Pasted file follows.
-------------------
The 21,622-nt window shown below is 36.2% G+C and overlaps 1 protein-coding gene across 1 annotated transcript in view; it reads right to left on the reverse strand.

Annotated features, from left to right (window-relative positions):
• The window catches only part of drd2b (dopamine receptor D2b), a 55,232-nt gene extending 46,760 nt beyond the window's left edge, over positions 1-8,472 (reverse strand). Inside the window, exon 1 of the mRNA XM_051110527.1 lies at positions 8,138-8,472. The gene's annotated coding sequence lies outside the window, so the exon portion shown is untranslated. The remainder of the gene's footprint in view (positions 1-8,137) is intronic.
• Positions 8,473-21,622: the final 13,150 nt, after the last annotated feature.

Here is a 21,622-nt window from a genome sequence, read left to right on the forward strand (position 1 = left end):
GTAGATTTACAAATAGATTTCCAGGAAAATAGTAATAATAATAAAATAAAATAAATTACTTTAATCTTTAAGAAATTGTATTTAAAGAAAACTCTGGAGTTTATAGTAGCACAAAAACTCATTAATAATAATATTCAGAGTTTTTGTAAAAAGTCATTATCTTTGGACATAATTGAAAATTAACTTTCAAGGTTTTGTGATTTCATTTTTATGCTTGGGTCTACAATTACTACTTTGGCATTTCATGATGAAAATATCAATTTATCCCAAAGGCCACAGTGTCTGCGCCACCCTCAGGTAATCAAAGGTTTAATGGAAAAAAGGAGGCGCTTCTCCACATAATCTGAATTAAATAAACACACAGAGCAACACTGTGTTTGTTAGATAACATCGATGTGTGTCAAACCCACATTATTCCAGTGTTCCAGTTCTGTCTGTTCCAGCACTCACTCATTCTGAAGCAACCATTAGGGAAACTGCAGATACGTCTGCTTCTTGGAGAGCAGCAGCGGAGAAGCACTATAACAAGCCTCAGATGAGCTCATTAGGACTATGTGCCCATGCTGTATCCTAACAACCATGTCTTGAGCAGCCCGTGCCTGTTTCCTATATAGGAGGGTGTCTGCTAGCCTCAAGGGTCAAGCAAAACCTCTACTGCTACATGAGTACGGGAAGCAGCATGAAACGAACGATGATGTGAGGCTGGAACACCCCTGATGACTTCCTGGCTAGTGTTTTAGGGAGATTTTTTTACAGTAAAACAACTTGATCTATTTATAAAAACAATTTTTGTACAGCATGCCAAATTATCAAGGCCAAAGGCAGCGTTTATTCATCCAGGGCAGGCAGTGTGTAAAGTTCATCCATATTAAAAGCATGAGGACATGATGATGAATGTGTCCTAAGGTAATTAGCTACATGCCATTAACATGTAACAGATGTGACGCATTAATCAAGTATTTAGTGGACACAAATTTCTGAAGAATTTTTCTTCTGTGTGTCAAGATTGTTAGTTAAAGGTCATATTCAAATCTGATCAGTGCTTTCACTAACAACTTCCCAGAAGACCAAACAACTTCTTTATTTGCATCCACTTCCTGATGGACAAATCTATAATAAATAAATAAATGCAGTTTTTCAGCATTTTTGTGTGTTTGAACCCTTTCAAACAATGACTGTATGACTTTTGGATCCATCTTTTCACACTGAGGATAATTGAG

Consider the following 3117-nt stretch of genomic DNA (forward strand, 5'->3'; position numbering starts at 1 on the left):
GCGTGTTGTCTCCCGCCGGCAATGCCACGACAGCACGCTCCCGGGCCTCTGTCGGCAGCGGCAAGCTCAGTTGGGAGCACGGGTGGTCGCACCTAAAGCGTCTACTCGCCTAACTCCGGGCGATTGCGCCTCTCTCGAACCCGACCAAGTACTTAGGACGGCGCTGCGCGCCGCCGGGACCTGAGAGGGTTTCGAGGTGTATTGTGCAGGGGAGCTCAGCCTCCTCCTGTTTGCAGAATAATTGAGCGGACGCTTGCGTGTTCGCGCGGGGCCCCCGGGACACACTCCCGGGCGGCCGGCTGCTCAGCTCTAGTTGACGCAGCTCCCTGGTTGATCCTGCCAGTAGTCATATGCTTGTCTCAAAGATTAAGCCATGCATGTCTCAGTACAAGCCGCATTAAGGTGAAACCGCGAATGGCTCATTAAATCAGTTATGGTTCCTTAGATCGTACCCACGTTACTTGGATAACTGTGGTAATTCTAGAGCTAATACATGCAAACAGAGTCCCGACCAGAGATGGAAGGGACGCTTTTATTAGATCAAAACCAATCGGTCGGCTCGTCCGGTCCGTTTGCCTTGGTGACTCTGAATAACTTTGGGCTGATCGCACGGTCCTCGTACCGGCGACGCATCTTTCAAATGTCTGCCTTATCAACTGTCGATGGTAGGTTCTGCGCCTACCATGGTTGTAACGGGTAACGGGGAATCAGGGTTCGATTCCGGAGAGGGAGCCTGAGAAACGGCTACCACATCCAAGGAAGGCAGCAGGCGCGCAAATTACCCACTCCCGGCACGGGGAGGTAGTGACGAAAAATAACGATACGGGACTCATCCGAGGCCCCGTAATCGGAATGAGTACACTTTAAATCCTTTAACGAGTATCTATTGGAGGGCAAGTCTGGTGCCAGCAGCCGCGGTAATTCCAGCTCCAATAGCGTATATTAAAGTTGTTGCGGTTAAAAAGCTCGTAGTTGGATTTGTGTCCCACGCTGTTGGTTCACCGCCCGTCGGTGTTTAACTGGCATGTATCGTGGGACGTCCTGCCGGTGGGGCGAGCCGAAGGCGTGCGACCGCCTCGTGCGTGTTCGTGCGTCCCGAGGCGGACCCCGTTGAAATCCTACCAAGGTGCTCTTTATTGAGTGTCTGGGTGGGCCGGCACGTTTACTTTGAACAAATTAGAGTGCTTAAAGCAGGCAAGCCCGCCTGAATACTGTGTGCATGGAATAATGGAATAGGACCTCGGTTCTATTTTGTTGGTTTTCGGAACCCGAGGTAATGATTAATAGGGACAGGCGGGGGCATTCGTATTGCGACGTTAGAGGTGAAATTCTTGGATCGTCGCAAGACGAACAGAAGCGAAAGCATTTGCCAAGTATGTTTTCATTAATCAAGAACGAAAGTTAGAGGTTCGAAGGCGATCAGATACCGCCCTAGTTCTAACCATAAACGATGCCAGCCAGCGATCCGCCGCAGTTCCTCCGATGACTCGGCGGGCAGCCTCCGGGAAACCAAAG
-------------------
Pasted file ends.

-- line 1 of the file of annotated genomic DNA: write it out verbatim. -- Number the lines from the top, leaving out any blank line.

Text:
The 21,622-nt window shown below is 36.2% G+C and overlaps 1 protein-coding gene across 1 annotated transcript in view; it reads right to left on the reverse strand.